There are a wide range of topics, all of which are covered by a host who is clear and concise and explains each individual learning topic in an easy-to-understand manner.
This is a great starting point for most beginners.
7. Rachel & Jun Youtube Channel
If you’re looking to casually learn the Japanese language and want to avoid serious study session-like learning, Rachel and Jun’s YouTube channel is an unconventional option.
Rachel is an American who is married to Jun, a Japanese person. They currently both live in Japan and post videos about their daily lives, travels, and essentially their life in Japan.
Whilst it’s definitely not a conventional way to learn Japanese, watching their vlogs could assist you in picking up Japanese vocabulary. They mostly speak in English with sprinkles of Japanese but their videos will have Japanese subtitles for you to learn from.
If you’re a visual type of learner, we recommend this option!
8. Learn Japanese From Zero!
Learn Japanese From Zero! is a well-rounded YouTube channel to follow. Not only do they host post content regarding learning the Japanese language, but they also post contextual videos which analyse such media as content and anime to put the learnings to use.
If you’re tired of the traditional way of learning a language, this is a different type of channel that might just work for you.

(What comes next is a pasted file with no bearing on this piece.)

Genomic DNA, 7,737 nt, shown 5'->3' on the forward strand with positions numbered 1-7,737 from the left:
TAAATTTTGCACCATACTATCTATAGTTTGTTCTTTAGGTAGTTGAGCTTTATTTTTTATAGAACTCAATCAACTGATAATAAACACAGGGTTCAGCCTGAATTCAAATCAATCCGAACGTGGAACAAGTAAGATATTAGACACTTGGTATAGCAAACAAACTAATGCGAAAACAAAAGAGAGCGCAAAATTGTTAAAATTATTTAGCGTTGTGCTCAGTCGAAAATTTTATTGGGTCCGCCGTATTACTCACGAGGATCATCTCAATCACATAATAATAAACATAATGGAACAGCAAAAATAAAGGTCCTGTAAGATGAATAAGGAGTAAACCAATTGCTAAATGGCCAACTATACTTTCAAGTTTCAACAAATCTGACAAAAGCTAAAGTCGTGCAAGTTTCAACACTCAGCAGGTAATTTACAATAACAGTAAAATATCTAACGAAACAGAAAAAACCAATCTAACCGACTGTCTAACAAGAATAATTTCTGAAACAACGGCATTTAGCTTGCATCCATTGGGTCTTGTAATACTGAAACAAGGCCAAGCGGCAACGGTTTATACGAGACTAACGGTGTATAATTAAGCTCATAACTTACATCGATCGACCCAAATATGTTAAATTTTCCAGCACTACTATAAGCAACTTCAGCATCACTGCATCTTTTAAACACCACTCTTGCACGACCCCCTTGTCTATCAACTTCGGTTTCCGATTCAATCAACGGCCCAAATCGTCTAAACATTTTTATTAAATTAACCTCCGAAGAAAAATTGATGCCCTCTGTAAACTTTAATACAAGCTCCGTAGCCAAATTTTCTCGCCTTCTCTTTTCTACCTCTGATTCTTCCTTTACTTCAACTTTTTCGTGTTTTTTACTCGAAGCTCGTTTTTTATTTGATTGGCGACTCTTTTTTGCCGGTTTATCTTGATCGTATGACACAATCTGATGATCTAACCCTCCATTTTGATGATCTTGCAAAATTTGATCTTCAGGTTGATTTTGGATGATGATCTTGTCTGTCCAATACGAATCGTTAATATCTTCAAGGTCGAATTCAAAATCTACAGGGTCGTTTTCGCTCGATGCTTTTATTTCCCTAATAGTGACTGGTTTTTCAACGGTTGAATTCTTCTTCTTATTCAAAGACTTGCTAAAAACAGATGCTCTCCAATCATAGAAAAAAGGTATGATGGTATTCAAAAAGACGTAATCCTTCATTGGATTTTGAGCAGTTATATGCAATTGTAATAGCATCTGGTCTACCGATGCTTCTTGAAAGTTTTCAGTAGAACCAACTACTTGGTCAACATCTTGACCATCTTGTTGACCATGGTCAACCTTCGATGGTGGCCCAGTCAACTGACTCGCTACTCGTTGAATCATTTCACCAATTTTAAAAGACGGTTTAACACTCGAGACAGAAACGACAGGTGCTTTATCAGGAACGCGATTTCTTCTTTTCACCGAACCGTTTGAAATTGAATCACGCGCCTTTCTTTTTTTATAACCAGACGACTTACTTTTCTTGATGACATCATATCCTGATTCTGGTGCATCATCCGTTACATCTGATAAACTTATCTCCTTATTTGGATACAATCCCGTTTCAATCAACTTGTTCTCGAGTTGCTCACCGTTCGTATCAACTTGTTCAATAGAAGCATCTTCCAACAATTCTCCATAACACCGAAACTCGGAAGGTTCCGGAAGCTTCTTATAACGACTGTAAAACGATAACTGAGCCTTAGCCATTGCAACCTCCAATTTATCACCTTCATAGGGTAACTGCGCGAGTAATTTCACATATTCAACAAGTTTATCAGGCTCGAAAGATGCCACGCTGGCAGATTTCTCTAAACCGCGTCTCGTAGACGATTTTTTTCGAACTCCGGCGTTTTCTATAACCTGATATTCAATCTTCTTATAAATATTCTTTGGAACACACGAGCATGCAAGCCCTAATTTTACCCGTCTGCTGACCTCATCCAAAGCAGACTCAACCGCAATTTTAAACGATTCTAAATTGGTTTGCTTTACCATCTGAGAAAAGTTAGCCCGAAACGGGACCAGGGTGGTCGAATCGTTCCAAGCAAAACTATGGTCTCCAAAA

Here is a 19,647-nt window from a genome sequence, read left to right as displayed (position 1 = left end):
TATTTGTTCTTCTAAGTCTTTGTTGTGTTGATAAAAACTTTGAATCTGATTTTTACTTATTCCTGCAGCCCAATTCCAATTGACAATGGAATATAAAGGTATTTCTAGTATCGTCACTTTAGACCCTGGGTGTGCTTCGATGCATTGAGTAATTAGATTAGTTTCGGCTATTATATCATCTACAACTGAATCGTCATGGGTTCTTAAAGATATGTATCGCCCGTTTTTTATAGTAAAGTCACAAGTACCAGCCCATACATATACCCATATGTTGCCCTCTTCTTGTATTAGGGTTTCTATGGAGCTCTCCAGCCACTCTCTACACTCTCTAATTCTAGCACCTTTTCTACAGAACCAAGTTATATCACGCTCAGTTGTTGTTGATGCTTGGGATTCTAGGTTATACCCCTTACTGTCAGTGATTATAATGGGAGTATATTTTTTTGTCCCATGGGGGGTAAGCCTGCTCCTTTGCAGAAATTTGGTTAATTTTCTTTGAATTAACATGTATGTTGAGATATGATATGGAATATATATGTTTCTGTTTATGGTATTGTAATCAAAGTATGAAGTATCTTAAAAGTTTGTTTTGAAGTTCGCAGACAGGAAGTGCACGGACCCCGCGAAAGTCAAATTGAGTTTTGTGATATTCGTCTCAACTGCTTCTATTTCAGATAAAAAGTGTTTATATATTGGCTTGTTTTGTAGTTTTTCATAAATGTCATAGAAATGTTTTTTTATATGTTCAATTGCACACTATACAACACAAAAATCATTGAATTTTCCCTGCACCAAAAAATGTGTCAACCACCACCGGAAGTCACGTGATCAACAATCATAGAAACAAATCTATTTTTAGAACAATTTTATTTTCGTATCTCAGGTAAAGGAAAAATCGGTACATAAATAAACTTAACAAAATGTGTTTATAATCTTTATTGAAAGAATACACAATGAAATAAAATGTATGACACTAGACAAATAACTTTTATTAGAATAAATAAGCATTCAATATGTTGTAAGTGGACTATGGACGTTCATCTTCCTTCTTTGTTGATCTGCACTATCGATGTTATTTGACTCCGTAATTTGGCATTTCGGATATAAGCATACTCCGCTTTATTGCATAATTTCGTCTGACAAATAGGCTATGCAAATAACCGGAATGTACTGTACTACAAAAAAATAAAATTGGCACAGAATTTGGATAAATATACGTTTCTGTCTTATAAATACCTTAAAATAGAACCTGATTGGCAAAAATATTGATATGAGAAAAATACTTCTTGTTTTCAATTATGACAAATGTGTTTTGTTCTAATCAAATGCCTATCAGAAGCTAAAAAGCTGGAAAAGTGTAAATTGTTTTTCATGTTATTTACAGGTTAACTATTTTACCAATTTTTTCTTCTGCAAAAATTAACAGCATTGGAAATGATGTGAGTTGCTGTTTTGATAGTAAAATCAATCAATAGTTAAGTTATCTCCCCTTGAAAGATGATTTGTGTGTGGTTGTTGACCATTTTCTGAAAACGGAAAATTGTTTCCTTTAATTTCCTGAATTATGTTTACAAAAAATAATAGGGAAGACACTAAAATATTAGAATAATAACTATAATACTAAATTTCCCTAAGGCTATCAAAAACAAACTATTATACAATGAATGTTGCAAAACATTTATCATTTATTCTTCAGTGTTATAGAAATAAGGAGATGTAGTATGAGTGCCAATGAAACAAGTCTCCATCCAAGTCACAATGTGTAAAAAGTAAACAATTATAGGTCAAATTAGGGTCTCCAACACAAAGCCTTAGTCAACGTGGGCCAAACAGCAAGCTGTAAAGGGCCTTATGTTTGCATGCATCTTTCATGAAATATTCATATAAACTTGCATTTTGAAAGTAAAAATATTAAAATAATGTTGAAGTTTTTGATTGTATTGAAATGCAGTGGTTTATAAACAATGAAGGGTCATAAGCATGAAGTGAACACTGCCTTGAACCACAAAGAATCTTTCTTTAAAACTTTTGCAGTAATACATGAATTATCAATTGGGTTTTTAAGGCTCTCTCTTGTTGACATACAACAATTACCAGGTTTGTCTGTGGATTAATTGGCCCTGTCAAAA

9. Easy Languages
Easy Languages is a clear favourite if you’re looking to brush up on your listening and conversational skills. Instead of a host being a stand-in instructor, we have random Japanese people being interviewed on the streets speaking about various topics.
Avoiding the structure of formal learning, Easy Languages allows the viewer to pick up on conversational skills through normal interactions with real people. From talking about sushi to the honorifics of the Japanese language, the topics are wide-ranging and relatable.
A big plus of this YouTube channel is that all captions are in the forms of English, romaji (romanised Japanese) and actual Japanese.
10. Ask Japanese
Similarly to Easy Languages, Ask Japanese is another YouTube channel that focuses on interviewing locals on the streets of Japan and allowing viewers to learn Japanese through this casual, real-life interaction.
The topics of Ask Japanese have a tendency to be more focused on what foreigners might find interesting, including local people’s opinions about certain topics, their views on their culture and traditions, types of people in Japan, etc.
Both Easy Languages and Ask Japanese are fantastic ways to brush up and improve on conversational skills, as you can clearly see how certain phrases and words are used in daily life.
YouTube is one of the easiest to access, convenient tools to use to learn Japanese. The best thing about it, though, is that the videos are free!
Simply watch a bit every day, whether on the commute to school or work, whilst you’re doing the dishes, before you hop into bed, and watch your Japanese improve before you know it.